Posts Tagged ‘reports’
AACTE is partnering with the American Association for Employment in Education (AAEE) to increase input from educator preparation providers in the organization’s annual teacher supply and demand survey. The views expressed in this post do not necessarily reflect the views of AACTE.
The annual American Association for Employment in Education (AAEE) Educator Supply and Demand Report needs your input! If you have not already done so, please complete this year’s survey by January 27.
Today, the National Council on Teacher Quality (NCTQ) released its latest installment in the Teacher Prep Review, “Landscape in Teacher Preparation: Undergraduate Elementary.” To those familiar with previous versions of the Review, NCTQ is publishing with a noticeably different approach this time – instead of one all-encompassing review of programs, NCTQ has chosen to release reports in five segments:
AACTE is partnering with the American Association for Employment in Education (AAEE) to increase input from educator preparation providers in the organization’s annual teacher supply and demand survey.
If you haven’t already done so, could you please take 10-15 minutes to complete the 2016-17 AAEE Supply and Demand Survey? You do not need to be a member of AAEE to participate in the survey, and all respondents will receive an executive summary of the results. The survey is open through January 16.
On October 28-30, we had the privilege of taking part in the National Convening on Success in Teacher Education at Minority-Serving Institutions (MSIs), held at the University of Pennsylvania. Hosted by the Penn Center for Minority Serving Institutions, the convening was focused around the release of the Center’s new report, A Rich Source for Teachers of Color and Learning: Minority Serving Institutions.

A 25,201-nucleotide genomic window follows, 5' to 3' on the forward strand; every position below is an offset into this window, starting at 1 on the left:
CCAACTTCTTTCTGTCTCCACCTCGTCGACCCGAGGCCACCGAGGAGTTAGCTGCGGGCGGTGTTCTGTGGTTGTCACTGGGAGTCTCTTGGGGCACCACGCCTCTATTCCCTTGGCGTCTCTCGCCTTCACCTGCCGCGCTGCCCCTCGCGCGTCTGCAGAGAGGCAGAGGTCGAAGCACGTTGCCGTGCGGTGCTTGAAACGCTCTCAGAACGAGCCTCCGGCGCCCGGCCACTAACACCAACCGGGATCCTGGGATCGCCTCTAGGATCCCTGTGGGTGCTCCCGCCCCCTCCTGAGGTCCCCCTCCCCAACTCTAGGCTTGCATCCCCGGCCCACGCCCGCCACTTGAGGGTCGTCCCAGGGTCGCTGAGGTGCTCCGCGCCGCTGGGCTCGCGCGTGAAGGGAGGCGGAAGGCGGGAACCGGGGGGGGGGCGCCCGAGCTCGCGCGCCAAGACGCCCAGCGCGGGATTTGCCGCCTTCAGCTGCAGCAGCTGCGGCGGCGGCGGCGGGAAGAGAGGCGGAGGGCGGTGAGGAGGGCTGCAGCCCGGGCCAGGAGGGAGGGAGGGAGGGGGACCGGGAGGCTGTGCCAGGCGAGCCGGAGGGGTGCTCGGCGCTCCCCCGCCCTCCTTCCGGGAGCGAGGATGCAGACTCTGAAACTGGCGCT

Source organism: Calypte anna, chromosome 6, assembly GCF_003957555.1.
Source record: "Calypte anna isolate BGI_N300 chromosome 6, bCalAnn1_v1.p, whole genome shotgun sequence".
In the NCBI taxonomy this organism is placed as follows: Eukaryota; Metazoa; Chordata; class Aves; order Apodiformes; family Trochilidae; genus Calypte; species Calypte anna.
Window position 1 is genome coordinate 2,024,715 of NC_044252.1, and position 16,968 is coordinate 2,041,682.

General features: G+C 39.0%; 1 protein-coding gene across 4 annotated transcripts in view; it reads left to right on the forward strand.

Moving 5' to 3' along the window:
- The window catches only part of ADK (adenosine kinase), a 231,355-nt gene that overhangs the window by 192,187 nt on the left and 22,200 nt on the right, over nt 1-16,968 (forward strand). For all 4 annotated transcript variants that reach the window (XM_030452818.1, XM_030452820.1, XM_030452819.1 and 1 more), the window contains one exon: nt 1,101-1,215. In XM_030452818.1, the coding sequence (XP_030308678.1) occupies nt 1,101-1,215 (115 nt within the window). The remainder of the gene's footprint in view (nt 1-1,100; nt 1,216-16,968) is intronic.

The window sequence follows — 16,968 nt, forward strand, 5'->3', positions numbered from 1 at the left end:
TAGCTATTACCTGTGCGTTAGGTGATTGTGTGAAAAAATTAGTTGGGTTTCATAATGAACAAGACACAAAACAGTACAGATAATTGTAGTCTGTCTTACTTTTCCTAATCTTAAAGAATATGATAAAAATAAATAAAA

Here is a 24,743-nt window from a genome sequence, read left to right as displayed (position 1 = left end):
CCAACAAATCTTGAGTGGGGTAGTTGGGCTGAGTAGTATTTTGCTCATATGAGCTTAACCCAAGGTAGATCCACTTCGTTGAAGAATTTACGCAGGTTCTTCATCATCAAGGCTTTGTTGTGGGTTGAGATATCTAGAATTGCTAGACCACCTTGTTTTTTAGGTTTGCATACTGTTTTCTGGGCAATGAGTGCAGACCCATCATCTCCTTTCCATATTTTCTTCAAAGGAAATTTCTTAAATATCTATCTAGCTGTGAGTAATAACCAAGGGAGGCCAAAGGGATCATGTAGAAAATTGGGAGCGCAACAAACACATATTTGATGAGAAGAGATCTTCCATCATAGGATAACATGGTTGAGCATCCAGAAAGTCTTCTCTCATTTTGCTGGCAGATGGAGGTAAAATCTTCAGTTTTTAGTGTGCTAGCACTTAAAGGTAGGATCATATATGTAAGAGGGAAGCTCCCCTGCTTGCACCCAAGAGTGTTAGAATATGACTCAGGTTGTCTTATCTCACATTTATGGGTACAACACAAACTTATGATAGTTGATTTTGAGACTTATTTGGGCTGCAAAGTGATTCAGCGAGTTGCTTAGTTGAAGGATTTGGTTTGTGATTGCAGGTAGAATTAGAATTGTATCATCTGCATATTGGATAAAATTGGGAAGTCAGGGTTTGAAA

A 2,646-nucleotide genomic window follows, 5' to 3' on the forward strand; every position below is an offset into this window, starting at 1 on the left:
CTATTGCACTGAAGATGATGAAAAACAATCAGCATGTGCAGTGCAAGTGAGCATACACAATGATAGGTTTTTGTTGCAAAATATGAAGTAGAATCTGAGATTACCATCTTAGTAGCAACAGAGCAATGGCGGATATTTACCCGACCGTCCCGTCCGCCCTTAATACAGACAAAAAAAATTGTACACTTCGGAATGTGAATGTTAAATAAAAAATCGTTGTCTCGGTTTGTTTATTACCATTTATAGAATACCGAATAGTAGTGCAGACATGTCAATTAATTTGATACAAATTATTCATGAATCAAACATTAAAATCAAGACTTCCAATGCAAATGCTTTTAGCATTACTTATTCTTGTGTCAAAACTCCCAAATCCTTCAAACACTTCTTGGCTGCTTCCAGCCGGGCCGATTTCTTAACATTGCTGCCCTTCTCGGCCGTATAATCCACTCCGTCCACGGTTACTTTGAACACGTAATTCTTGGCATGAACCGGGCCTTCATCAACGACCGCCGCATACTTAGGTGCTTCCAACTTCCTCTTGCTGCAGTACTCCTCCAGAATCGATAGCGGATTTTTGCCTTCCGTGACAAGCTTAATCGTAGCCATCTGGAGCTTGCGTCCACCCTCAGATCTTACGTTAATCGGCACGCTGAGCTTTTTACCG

MSIs, which include Hispanic-serving institutions, tribal colleges and universities, historically Black colleges and universities, and Asian American and Native American/Pacific Islander-serving institutions, educate 20% of college and university students, many of whom are low-income and first-generation college students as well as students of color. Because of their focus and scope, MSIs play a key role in teacher preparation and efforts to diversify the nation’s teaching workforce.
A new report released this week by the National Council on Teacher Quality (NCTQ) calls for stronger admissions standards for teacher preparation programs. Casting blame for “a low bar for entry” on states, the Council for the Accreditation of Educator Preparation (CAEP), and individual programs, NCTQ claims that raising admissions requirements (such as minimum GPA and ACT or SAT scores) would increase not only the quality but also the number of candidates entering the profession.
The views expressed in this article do not necessarily reflect the views of AACTE.
For future teachers, the job outlook is bright. For school hiring personnel, the challenge of finding enough qualified educators for their vacancies is daunting.
The growing mismatch between teacher supply and demand was documented strongly in a comprehensive report published by the Learning Policy Institute last month. One of the key data sources cited in the study is the American Association for Employment in Education (AAEE) “Educator Supply and Demand Report 2014-15,” which now has a new edition available—and the shortage situation has not improved.